LLOYDS’ cost of equity should soon be the lowest in the industry, chief executive Antonio Horta Osorio claimed in a speech yesterday.
He argued the bank’s cost-cutting and its new focus on the UK mean it is set to become among the most efficient in the sector.
It came as the bank announced the sale of more overseas assets.
Lloyds is selling European commercial real estate loans to private equity firm Cerberus for £263m, the latest in a long line of sales designed to cut its presence abroad and raise funds for lending in the UK.
Non-core assets have fallen 30 per cent from £118bn in June 2012 to £83bn in June 2013, Horta Osorio told the Bank of America Merrill Lynch banking and insurance CEO conference in London yesterday.
He said the bank’s domestic focus, retail and commercial specialisation, cost-cutting, low financial leverage and non-core sales should give the bank a “unique competitive advantage” and the lowest cost of equity in the sector.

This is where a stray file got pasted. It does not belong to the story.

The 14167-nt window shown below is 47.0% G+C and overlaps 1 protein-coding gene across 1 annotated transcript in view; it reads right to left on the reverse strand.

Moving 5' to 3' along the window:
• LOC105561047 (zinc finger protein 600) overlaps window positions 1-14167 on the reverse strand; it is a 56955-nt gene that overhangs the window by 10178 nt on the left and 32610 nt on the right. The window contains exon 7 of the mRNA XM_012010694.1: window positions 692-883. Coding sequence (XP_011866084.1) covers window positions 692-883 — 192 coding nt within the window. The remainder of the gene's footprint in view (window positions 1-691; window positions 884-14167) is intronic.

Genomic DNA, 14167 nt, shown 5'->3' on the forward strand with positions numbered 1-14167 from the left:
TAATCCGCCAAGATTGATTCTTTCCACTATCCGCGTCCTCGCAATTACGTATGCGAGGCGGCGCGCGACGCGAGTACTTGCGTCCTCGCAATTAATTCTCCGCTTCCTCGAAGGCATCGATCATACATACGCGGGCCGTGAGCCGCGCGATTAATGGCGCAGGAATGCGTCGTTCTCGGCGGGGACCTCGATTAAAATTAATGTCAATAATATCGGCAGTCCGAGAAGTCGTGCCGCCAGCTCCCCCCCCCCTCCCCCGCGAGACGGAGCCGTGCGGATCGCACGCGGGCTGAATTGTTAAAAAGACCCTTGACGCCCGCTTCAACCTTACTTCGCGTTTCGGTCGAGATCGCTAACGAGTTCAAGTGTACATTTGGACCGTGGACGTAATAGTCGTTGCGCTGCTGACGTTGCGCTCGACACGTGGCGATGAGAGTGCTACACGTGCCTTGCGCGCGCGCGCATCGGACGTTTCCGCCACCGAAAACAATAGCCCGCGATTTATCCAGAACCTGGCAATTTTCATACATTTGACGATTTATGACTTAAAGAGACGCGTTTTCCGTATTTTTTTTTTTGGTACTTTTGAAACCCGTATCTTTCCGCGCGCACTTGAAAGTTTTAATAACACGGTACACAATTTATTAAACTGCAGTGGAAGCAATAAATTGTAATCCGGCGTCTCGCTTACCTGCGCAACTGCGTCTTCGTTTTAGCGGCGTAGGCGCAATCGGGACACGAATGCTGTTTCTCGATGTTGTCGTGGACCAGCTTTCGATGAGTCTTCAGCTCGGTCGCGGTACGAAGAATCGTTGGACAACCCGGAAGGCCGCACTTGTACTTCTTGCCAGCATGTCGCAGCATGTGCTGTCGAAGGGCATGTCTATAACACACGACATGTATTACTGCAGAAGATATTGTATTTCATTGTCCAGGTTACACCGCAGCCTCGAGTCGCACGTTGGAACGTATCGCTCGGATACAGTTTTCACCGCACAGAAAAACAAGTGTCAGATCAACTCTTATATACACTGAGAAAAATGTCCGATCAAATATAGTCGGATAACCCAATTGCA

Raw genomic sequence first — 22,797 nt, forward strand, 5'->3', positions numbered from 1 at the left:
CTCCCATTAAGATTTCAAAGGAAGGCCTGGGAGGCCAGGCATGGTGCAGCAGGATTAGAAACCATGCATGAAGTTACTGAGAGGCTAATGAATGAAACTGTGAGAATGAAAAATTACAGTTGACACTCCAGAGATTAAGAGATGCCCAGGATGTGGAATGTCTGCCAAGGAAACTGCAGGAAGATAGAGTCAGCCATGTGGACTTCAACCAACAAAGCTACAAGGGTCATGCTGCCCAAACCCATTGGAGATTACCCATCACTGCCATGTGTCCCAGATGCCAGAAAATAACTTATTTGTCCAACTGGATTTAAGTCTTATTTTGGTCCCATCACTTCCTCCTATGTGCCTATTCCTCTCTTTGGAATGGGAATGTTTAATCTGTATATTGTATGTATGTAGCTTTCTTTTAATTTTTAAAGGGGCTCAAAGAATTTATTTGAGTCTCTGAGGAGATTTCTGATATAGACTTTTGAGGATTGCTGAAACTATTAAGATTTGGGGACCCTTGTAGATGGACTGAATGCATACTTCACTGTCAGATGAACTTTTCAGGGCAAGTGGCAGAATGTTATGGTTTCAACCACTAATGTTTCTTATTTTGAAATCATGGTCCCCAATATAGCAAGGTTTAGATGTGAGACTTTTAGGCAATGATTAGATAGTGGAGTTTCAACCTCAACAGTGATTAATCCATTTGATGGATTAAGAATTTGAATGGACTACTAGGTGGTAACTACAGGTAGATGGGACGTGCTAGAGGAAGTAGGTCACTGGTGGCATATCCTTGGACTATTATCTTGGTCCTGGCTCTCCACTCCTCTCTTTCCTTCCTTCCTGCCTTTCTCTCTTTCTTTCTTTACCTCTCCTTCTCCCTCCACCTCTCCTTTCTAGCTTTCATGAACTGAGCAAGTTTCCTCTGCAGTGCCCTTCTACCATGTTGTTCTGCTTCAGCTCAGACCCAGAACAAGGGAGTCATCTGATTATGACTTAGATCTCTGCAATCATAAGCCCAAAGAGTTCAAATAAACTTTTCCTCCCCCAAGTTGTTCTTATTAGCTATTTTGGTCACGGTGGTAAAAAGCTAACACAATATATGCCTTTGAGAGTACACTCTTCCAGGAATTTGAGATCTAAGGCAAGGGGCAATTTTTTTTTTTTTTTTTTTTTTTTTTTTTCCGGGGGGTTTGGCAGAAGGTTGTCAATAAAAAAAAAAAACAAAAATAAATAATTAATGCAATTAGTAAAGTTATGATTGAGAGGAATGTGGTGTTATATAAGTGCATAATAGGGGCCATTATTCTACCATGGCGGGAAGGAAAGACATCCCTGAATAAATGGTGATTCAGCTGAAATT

Customer deposits rose three per cent in the year to June, while loans stayed flat, giving the bank an improving loan to deposit ratio.
The rising cost of complying with regulation as well as fines and compensation bills as well as bad loans from the boom years have hit banks’ profitability since the financial crisis. But Lloyds has returned to profit this year and believes its turnaround is nearly complete.